by Jason M. Rodriguez
Eight-year-old Brandon Fiscel has had his best friend “Beary” since the day he was born.
If Brandon slept over at Grandma Nancy Fiscel’s house, Beary came along. At night, he finds comfort in the scent and feel of Beary. Ask Brandon what makes Beary different from another stuffed animal, and he’ll point to a little string under Beary’s chin that sets him apart.
The two, whenever possible, are inseparable.
As the Fiscel family was traveling through Europe in October, they needed to make an early morning train ride from Paris to Normandy for a three-day stay. They were tired. They were rushed. Beary was placed in a backpack with Brandon’s other valuables – a cell phone, a digital camera and a Nintendo DS – and placed in an overhead compartment for safe travel. As the family woke to realize they had to catch another train, off they went. Without Beary.
“Those trains, they don’t leave you much time,” recalled Nancy Fiscel. “I look down at Brandon, and I say, ‘Brandon, where’s your backpack?’”
It was gone; heading the other way.
“When we got on the train, he had some tears and said, ‘Grandma, my bear was in that backpack,’” Nancy said.
So the Fiscel family was in a land where communication was limited, since none of them spoke French, and where they knew only each other. They were there to visit another of Fiscel’s grandsons, Andrew Fox, who is stationed at Ramstein Air Force Base. Fox drew pictures, pointed at examples of backpacks and did everything he could to explain to the man working at the train station that Brandon was missing his backpack, and they needed help to find it.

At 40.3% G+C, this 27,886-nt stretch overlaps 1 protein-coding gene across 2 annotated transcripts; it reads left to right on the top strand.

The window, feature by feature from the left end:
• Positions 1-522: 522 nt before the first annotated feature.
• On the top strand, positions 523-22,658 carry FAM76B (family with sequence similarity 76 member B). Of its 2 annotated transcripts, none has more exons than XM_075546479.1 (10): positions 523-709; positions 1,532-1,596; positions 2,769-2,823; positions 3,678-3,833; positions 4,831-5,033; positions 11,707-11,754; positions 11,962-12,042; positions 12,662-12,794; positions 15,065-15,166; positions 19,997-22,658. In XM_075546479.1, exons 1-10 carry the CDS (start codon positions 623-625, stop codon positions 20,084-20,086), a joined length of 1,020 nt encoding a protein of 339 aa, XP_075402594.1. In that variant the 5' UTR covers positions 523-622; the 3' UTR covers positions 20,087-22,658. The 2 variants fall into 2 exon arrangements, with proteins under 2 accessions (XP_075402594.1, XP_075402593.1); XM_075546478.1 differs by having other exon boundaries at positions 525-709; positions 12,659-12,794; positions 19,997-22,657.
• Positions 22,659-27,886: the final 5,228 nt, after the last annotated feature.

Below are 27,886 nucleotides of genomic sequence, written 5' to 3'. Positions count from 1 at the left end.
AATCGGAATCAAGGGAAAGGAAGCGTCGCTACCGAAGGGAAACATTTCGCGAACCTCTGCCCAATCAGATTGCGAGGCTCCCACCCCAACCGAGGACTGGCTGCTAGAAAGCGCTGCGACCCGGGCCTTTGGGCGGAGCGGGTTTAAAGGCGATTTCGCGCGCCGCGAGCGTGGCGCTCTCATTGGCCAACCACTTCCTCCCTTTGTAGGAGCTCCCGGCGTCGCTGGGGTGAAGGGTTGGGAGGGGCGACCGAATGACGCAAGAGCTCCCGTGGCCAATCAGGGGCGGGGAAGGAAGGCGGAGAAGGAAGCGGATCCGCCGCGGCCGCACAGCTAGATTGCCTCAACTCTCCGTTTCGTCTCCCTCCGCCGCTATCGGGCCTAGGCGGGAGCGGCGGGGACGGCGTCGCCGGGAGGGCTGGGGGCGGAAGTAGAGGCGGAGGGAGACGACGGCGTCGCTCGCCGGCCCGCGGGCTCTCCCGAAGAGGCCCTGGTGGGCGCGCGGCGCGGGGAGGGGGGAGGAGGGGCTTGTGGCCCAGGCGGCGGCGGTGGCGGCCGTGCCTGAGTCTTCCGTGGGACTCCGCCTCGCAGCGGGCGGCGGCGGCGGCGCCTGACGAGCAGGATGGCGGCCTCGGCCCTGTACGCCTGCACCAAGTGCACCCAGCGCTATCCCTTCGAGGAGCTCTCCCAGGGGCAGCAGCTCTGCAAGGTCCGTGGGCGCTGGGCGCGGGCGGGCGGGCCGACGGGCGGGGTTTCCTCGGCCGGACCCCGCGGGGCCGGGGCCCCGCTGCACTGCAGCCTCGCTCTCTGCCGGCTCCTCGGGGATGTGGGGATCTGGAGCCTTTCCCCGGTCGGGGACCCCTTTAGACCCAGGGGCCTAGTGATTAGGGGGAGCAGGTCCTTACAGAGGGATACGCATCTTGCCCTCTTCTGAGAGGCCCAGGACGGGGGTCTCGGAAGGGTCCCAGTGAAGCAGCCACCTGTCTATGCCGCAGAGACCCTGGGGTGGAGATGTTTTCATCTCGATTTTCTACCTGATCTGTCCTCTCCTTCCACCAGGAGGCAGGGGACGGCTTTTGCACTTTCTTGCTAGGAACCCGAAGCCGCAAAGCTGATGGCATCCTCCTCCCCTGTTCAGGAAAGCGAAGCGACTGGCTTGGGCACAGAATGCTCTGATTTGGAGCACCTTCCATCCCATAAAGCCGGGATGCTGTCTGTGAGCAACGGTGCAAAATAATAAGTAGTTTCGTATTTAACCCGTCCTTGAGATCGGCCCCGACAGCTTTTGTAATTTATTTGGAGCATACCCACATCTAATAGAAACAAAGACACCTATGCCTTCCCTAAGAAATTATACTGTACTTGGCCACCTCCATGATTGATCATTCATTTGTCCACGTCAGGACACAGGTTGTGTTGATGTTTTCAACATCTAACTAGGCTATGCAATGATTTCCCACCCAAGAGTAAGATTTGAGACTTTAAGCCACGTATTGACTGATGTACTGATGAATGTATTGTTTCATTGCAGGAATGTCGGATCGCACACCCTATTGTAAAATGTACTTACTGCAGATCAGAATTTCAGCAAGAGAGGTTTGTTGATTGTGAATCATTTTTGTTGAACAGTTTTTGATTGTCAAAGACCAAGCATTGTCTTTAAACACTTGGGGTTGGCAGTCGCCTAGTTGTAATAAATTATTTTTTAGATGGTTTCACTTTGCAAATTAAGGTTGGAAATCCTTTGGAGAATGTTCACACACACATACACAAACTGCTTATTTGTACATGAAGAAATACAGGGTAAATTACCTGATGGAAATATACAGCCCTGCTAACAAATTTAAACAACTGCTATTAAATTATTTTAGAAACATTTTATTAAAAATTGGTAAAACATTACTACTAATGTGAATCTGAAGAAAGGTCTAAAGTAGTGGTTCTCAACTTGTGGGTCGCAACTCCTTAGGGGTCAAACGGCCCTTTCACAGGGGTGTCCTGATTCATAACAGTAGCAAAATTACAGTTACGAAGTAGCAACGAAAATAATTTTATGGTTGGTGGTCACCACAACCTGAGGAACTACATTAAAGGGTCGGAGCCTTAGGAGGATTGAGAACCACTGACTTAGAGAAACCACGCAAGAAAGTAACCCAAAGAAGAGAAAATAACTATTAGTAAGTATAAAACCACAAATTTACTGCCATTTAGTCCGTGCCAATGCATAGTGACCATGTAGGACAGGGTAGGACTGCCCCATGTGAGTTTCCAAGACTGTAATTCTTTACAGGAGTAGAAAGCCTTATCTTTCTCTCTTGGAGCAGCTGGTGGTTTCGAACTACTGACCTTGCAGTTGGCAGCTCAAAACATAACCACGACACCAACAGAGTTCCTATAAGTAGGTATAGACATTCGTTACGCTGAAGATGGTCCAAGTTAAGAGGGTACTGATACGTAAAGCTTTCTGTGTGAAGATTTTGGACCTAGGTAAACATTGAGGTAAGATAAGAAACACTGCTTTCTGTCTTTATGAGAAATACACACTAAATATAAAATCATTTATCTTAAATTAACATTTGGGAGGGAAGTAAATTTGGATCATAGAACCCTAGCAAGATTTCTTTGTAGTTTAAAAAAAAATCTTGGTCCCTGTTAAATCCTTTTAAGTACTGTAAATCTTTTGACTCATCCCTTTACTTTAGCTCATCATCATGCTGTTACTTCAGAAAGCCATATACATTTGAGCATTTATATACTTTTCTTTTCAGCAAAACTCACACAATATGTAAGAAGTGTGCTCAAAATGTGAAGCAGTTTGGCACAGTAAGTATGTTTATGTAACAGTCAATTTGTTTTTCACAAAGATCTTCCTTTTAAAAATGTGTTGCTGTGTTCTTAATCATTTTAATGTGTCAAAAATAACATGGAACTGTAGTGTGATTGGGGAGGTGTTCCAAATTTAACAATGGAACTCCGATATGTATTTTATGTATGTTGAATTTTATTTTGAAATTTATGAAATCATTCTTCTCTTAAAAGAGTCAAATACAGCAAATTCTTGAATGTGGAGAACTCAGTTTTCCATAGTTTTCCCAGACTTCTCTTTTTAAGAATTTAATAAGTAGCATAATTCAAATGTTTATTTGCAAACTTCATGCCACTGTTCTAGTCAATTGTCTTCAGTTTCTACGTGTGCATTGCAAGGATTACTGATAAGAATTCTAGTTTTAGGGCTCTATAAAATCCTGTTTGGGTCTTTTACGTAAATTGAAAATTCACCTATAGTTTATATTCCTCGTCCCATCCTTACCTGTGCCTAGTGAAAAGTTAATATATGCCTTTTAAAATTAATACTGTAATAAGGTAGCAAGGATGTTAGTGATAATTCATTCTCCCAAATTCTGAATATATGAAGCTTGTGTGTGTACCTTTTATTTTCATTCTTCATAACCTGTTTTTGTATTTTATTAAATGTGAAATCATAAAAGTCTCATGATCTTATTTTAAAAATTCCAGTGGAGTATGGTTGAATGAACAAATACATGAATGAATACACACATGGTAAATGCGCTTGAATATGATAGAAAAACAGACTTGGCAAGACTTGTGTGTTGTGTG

“The conductor said he wouldn’t promise anything, but he would try to get it back,” Nancy Fiscel said.
They spent the next three days in Normandy and returned to the same station where they were when they realized Beary and the backpack were gone.
“I said to myself, I don’t care if anything else is gone, I just wanted to get my bear back,” Brandon recalled.
As the Fiscels again tried to ask about the bear through language barriers, they started getting answers. They were the answers they were hoping for.
“We never expected, really, to have it brought back,” Nancy Fiscel said.
But it was. All in tact. The money in his wallet, the camera, the Nintendo, the cell phone and, of course, Beary.
This Thanksgiving season, Brandon Fiscel knows what it feels like to lose a comforting part of his young life. As he grips the small bear, he’s thankful that his buddy is back in his arms.
“I hardly knew what to say,” Brandon recalled about when he learned Beary was coming back. “As soon as they told us, I came out and started jumping up and down.”